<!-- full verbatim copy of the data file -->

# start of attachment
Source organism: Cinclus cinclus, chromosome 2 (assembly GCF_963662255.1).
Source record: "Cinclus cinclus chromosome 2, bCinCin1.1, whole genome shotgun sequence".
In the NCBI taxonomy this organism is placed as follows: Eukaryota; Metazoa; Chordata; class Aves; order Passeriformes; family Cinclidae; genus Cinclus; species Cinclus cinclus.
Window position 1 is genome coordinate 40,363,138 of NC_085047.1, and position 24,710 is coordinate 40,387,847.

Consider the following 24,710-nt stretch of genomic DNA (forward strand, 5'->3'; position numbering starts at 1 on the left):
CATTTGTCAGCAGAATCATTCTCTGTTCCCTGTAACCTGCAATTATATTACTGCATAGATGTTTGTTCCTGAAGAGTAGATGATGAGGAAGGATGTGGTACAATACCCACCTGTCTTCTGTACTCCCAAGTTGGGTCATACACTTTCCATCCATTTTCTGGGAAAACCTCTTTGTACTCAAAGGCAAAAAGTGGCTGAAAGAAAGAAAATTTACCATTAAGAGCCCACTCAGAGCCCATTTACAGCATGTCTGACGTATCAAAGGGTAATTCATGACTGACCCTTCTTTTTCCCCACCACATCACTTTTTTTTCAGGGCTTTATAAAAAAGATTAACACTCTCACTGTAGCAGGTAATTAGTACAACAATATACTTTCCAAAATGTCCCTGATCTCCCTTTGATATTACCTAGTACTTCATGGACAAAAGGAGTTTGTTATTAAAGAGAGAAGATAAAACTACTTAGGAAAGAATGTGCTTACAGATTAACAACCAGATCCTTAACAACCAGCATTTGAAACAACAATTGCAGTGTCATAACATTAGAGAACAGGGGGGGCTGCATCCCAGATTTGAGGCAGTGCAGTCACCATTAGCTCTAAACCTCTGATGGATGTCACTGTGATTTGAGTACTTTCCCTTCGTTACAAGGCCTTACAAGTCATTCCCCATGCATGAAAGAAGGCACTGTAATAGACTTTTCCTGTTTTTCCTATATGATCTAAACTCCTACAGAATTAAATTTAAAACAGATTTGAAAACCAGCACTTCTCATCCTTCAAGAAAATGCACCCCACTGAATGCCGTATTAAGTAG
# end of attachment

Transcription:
Source organism: Cinclus cinclus, chromosome 2 (assembly GCF_963662255.1).
Source record: "Cinclus cinclus chromosome 2, bCinCin1.1, whole genome shotgun sequence".
In the NCBI taxonomy this organism is placed as follows: Eukaryota; Metazoa; Chordata; class Aves; order Passeriformes; family Cinclidae; genus Cinclus; species Cinclus cinclus.
Window position 1 is genome coordinate 40,363,138 of NC_085047.1, and position 24,710 is coordinate 40,387,847.

Consider the following 24,710-nt stretch of genomic DNA (forward strand, 5'->3'; position numbering starts at 1 on the left):
CATTTGTCAGCAGAATCATTCTCTGTTCCCTGTAACCTGCAATTATATTACTGCATAGATGTTTGTTCCTGAAGAGTAGATGATGAGGAAGGATGTGGTACAATACCCACCTGTCTTCTGTACTCCCAAGTTGGGTCATACACTTTCCATCCATTTTCTGGGAAAACCTCTTTGTACTCAAAGGCAAAAAGTGGCTGAAAGAAAGAAAATTTACCATTAAGAGCCCACTCAGAGCCCATTTACAGCATGTCTGACGTATCAAAGGGTAATTCATGACTGACCCTTCTTTTTCCCCACCACATCACTTTTTTTTCAGGGCTTTATAAAAAAGATTAACACTCTCACTGTAGCAGGTAATTAGTACAACAATATACTTTCCAAAATGTCCCTGATCTCCCTTTGATATTACCTAGTACTTCATGGACAAAAGGAGTTTGTTATTAAAGAGAGAAGATAAAACTACTTAGGAAAGAATGTGCTTACAGATTAACAACCAGATCCTTAACAACCAGCATTTGAAACAACAATTGCAGTGTCATAACATTAGAGAACAGGGGGGGCTGCATCCCAGATTTGAGGCAGTGCAGTCACCATTAGCTCTAAACCTCTGATGGATGTCACTGTGATTTGAGTACTTTCCCTTCGTTACAAGGCCTTACAAGTCATTCCCCATGCATGAAAGAAGGCACTGTAATAGACTTTTCCTGTTTTTCCTATATGATCTAAACTCCTACAGAATTAAATTTAAAACAGATTTGAAAACCAGCACTTCTCATCCTTCAAGAAAATGCACCCCACTGAATGCCGTATTAAGTAG